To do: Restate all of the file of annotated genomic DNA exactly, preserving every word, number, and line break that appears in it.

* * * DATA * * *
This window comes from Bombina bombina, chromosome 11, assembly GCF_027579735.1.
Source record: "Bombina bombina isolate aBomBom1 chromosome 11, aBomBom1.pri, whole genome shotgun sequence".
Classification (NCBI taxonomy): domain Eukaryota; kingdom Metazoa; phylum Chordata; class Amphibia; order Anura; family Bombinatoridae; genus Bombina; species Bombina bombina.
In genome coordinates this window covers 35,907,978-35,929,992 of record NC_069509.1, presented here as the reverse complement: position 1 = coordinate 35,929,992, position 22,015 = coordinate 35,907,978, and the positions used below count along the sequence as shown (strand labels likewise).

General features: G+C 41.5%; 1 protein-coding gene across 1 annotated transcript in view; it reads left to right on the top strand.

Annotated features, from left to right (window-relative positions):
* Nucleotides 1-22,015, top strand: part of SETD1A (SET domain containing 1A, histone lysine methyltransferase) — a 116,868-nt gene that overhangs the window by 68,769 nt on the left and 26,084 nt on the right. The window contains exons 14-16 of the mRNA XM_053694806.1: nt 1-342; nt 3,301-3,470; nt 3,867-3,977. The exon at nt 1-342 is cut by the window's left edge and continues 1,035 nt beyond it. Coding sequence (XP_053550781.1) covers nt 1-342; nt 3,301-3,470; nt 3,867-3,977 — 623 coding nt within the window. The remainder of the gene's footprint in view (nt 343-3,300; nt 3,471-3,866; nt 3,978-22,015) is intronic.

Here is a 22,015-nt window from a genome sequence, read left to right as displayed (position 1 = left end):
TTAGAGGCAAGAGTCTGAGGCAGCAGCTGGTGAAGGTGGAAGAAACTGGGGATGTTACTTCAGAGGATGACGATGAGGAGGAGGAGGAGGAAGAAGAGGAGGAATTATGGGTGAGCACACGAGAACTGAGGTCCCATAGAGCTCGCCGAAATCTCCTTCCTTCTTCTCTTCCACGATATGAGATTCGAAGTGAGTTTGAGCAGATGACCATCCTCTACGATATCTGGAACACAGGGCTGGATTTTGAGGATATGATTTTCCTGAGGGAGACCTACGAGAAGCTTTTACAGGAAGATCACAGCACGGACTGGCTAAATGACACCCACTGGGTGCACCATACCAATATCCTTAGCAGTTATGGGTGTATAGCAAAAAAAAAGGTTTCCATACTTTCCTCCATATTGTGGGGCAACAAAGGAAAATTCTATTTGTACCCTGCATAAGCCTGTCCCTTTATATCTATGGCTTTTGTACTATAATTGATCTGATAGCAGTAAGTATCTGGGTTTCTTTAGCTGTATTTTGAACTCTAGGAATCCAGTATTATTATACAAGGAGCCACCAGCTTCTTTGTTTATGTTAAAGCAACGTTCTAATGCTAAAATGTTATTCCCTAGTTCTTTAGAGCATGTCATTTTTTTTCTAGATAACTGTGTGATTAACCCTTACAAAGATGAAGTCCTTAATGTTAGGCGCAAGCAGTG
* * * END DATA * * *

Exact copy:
This window comes from Bombina bombina, chromosome 11, assembly GCF_027579735.1.
Source record: "Bombina bombina isolate aBomBom1 chromosome 11, aBomBom1.pri, whole genome shotgun sequence".
Classification (NCBI taxonomy): domain Eukaryota; kingdom Metazoa; phylum Chordata; class Amphibia; order Anura; family Bombinatoridae; genus Bombina; species Bombina bombina.
In genome coordinates this window covers 35,907,978-35,929,992 of record NC_069509.1, presented here as the reverse complement: position 1 = coordinate 35,929,992, position 22,015 = coordinate 35,907,978, and the positions used below count along the sequence as shown (strand labels likewise).

General features: G+C 41.5%; 1 protein-coding gene across 1 annotated transcript in view; it reads left to right on the top strand.

Annotated features, from left to right (window-relative positions):
* Nucleotides 1-22,015, top strand: part of SETD1A (SET domain containing 1A, histone lysine methyltransferase) — a 116,868-nt gene that overhangs the window by 68,769 nt on the left and 26,084 nt on the right. The window contains exons 14-16 of the mRNA XM_053694806.1: nt 1-342; nt 3,301-3,470; nt 3,867-3,977. The exon at nt 1-342 is cut by the window's left edge and continues 1,035 nt beyond it. Coding sequence (XP_053550781.1) covers nt 1-342; nt 3,301-3,470; nt 3,867-3,977 — 623 coding nt within the window. The remainder of the gene's footprint in view (nt 343-3,300; nt 3,471-3,866; nt 3,978-22,015) is intronic.

Here is a 22,015-nt window from a genome sequence, read left to right as displayed (position 1 = left end):
TTAGAGGCAAGAGTCTGAGGCAGCAGCTGGTGAAGGTGGAAGAAACTGGGGATGTTACTTCAGAGGATGACGATGAGGAGGAGGAGGAGGAAGAAGAGGAGGAATTATGGGTGAGCACACGAGAACTGAGGTCCCATAGAGCTCGCCGAAATCTCCTTCCTTCTTCTCTTCCACGATATGAGATTCGAAGTGAGTTTGAGCAGATGACCATCCTCTACGATATCTGGAACACAGGGCTGGATTTTGAGGATATGATTTTCCTGAGGGAGACCTACGAGAAGCTTTTACAGGAAGATCACAGCACGGACTGGCTAAATGACACCCACTGGGTGCACCATACCAATATCCTTAGCAGTTATGGGTGTATAGCAAAAAAAAAGGTTTCCATACTTTCCTCCATATTGTGGGGCAACAAAGGAAAATTCTATTTGTACCCTGCATAAGCCTGTCCCTTTATATCTATGGCTTTTGTACTATAATTGATCTGATAGCAGTAAGTATCTGGGTTTCTTTAGCTGTATTTTGAACTCTAGGAATCCAGTATTATTATACAAGGAGCCACCAGCTTCTTTGTTTATGTTAAAGCAACGTTCTAATGCTAAAATGTTATTCCCTAGTTCTTTAGAGCATGTCATTTTTTTTCTAGATAACTGTGTGATTAACCCTTACAAAGATGAAGTCCTTAATGTTAGGCGCAAGCAGTG